One might argue that assignment to _ doesn't constitute a "use", but in fact this exact pattern is used all over the place to mark a use for the compiler when we don't have another one (e.g. during development).

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PS: Just to be clear; I'm not saying it wouldn't be useful to have such cases flagged as errors. I am just saying that this is not a bug per the current spec.

The problem with flagging such errors is that in general the situation is undecidable; e.g.:

x := f() // f always called for some side effect
if condition {
   y = x
}

In this case, x may or may not get used (no _ involved here!), and the compiler may not be able to deduce this 100% correctly in general.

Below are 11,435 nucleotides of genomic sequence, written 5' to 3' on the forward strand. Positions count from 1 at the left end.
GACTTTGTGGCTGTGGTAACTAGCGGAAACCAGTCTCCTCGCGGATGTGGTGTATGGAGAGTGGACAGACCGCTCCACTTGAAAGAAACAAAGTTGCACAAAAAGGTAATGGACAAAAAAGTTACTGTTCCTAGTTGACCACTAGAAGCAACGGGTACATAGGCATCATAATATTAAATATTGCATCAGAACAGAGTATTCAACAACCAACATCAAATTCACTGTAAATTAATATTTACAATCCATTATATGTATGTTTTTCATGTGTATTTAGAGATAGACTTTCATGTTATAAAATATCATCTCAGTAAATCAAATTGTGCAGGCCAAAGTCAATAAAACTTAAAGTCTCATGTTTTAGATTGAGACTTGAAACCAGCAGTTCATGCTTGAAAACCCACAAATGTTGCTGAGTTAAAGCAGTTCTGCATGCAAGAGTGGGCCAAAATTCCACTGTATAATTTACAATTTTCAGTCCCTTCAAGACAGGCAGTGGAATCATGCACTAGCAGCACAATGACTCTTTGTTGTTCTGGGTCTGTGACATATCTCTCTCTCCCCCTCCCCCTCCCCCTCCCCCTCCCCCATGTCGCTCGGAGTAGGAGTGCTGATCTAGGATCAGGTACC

A conservative approach might be better than what we have now. For instance, one could say that a compiler may make it illegal to declare or assign to a variable inside a function body if there's no possible path that will use the variable. This would permit the above case (x is used in the "then" path), and it would also permit things like

var x int
for cond {
    sum += x
    x = f()
}
// no further use of x below

since it's possible for x to be used in a subsequent iteration. Such decision making would need to be done independent of the condition otherwise it get's very complicated to explain the behavior (e.g., is x used if cond is the constant false?), etc. etc. But I believe it wouldn't be too hard and actually decidable (analogous to the checks we do for missing return statements, but more conservative in this case).

But even if it's possible to tighten the rules here a bit, this would be a backward-incompatible change because it may make currently compiling programs not compile anymore.

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griesemer commented May 29, 2015

PS: Just to be clear; I'm not saying it wouldn't be useful to have such cases flagged as errors. I am just saying that this is not a bug per the current spec.